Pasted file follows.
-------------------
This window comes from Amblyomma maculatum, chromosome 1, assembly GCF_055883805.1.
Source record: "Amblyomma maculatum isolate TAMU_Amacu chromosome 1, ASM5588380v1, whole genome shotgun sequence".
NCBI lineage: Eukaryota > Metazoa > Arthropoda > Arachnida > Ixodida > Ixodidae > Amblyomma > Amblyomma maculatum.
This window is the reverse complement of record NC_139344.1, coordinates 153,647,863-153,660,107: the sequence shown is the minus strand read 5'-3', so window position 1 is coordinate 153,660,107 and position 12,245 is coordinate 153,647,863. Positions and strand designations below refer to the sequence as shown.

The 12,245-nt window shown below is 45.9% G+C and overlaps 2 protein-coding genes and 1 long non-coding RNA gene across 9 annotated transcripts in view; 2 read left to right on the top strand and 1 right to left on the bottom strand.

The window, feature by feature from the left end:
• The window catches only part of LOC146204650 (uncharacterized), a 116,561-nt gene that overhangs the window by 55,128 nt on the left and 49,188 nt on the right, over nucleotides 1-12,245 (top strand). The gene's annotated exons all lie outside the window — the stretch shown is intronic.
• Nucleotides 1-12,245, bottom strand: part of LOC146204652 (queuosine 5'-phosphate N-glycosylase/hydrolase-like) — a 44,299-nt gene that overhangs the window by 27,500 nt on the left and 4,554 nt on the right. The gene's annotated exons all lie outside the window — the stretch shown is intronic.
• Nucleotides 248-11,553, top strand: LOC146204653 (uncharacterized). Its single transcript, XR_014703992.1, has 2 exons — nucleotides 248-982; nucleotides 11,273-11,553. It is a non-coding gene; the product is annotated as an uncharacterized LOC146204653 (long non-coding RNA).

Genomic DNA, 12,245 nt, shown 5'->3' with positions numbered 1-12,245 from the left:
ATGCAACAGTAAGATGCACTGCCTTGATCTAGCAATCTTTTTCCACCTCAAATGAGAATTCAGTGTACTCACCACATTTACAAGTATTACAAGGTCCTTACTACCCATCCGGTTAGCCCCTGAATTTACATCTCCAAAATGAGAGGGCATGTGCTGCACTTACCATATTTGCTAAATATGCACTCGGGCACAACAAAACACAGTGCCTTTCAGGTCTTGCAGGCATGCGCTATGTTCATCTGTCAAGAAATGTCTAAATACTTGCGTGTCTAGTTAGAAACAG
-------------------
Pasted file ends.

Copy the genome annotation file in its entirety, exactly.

This window comes from Amblyomma maculatum, chromosome 1, assembly GCF_055883805.1.
Source record: "Amblyomma maculatum isolate TAMU_Amacu chromosome 1, ASM5588380v1, whole genome shotgun sequence".
NCBI lineage: Eukaryota > Metazoa > Arthropoda > Arachnida > Ixodida > Ixodidae > Amblyomma > Amblyomma maculatum.
This window is the reverse complement of record NC_139344.1, coordinates 153,647,863-153,660,107: the sequence shown is the minus strand read 5'-3', so window position 1 is coordinate 153,660,107 and position 12,245 is coordinate 153,647,863. Positions and strand designations below refer to the sequence as shown.

The 12,245-nt window shown below is 45.9% G+C and overlaps 2 protein-coding genes and 1 long non-coding RNA gene across 9 annotated transcripts in view; 2 read left to right on the top strand and 1 right to left on the bottom strand.

The window, feature by feature from the left end:
• The window catches only part of LOC146204650 (uncharacterized), a 116,561-nt gene that overhangs the window by 55,128 nt on the left and 49,188 nt on the right, over nucleotides 1-12,245 (top strand). The gene's annotated exons all lie outside the window — the stretch shown is intronic.
• Nucleotides 1-12,245, bottom strand: part of LOC146204652 (queuosine 5'-phosphate N-glycosylase/hydrolase-like) — a 44,299-nt gene that overhangs the window by 27,500 nt on the left and 4,554 nt on the right. The gene's annotated exons all lie outside the window — the stretch shown is intronic.
• Nucleotides 248-11,553, top strand: LOC146204653 (uncharacterized). Its single transcript, XR_014703992.1, has 2 exons — nucleotides 248-982; nucleotides 11,273-11,553. It is a non-coding gene; the product is annotated as an uncharacterized LOC146204653 (long non-coding RNA).

Genomic DNA, 12,245 nt, shown 5'->3' with positions numbered 1-12,245 from the left:
ATGCAACAGTAAGATGCACTGCCTTGATCTAGCAATCTTTTTCCACCTCAAATGAGAATTCAGTGTACTCACCACATTTACAAGTATTACAAGGTCCTTACTACCCATCCGGTTAGCCCCTGAATTTACATCTCCAAAATGAGAGGGCATGTGCTGCACTTACCATATTTGCTAAATATGCACTCGGGCACAACAAAACACAGTGCCTTTCAGGTCTTGCAGGCATGCGCTATGTTCATCTGTCAAGAAATGTCTAAATACTTGCGTGTCTAGTTAGAAACAG